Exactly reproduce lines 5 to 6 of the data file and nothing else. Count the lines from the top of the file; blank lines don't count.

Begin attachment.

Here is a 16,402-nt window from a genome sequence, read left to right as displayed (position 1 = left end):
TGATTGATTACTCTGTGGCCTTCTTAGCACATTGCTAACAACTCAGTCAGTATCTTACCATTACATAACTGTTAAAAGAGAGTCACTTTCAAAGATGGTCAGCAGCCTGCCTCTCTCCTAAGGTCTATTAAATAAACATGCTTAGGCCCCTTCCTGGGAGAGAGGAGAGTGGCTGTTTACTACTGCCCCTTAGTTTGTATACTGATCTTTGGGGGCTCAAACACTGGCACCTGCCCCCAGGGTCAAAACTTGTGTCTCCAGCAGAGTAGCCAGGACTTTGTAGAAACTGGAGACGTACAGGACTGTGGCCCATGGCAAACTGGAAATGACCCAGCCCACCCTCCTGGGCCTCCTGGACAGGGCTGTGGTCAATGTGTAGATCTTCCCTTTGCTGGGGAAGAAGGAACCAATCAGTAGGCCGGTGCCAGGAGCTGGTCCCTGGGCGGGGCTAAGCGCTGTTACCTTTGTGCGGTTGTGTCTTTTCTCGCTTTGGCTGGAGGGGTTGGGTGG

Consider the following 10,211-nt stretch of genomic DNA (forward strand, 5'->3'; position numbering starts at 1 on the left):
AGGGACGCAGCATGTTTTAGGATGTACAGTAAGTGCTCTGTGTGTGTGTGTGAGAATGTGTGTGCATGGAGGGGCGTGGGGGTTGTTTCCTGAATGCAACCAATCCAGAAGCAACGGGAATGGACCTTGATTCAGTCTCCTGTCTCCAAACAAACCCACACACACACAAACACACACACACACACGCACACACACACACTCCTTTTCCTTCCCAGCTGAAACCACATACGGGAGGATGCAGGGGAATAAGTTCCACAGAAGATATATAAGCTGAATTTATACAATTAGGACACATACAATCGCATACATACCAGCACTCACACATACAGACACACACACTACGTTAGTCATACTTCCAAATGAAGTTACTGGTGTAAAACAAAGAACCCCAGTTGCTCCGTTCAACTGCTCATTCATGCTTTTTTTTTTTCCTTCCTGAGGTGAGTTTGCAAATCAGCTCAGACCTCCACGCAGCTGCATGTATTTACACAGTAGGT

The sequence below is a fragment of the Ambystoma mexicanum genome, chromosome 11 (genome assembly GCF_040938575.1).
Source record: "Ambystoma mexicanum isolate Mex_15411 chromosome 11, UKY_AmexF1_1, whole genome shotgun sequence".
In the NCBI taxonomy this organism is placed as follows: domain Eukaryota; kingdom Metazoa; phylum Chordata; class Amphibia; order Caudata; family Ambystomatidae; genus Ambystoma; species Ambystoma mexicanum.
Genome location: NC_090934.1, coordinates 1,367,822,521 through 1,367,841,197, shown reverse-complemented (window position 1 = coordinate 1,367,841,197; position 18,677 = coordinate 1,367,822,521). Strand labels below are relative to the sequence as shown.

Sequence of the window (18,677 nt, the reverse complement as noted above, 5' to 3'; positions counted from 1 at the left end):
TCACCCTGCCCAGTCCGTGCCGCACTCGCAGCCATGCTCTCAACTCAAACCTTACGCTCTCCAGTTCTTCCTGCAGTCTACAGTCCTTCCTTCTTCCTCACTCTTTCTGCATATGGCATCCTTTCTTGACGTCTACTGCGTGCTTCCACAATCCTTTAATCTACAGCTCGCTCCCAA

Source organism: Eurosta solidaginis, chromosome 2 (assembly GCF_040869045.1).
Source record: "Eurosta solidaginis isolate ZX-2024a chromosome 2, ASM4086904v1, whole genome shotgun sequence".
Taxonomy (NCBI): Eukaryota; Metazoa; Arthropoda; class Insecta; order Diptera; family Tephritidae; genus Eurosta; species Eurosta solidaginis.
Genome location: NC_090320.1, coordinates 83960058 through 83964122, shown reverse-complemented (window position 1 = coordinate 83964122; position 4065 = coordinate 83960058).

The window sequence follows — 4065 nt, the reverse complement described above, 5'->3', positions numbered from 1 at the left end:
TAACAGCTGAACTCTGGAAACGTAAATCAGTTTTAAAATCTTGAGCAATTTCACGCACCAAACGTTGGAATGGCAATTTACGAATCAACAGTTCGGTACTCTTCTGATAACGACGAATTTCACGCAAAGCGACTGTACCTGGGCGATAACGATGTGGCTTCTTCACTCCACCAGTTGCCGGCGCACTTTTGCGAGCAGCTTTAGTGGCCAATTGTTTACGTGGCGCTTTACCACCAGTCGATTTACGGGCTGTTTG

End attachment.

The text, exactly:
The sequence below is a fragment of the Ambystoma mexicanum genome, chromosome 11 (genome assembly GCF_040938575.1).
Source record: "Ambystoma mexicanum isolate Mex_15411 chromosome 11, UKY_AmexF1_1, whole genome shotgun sequence".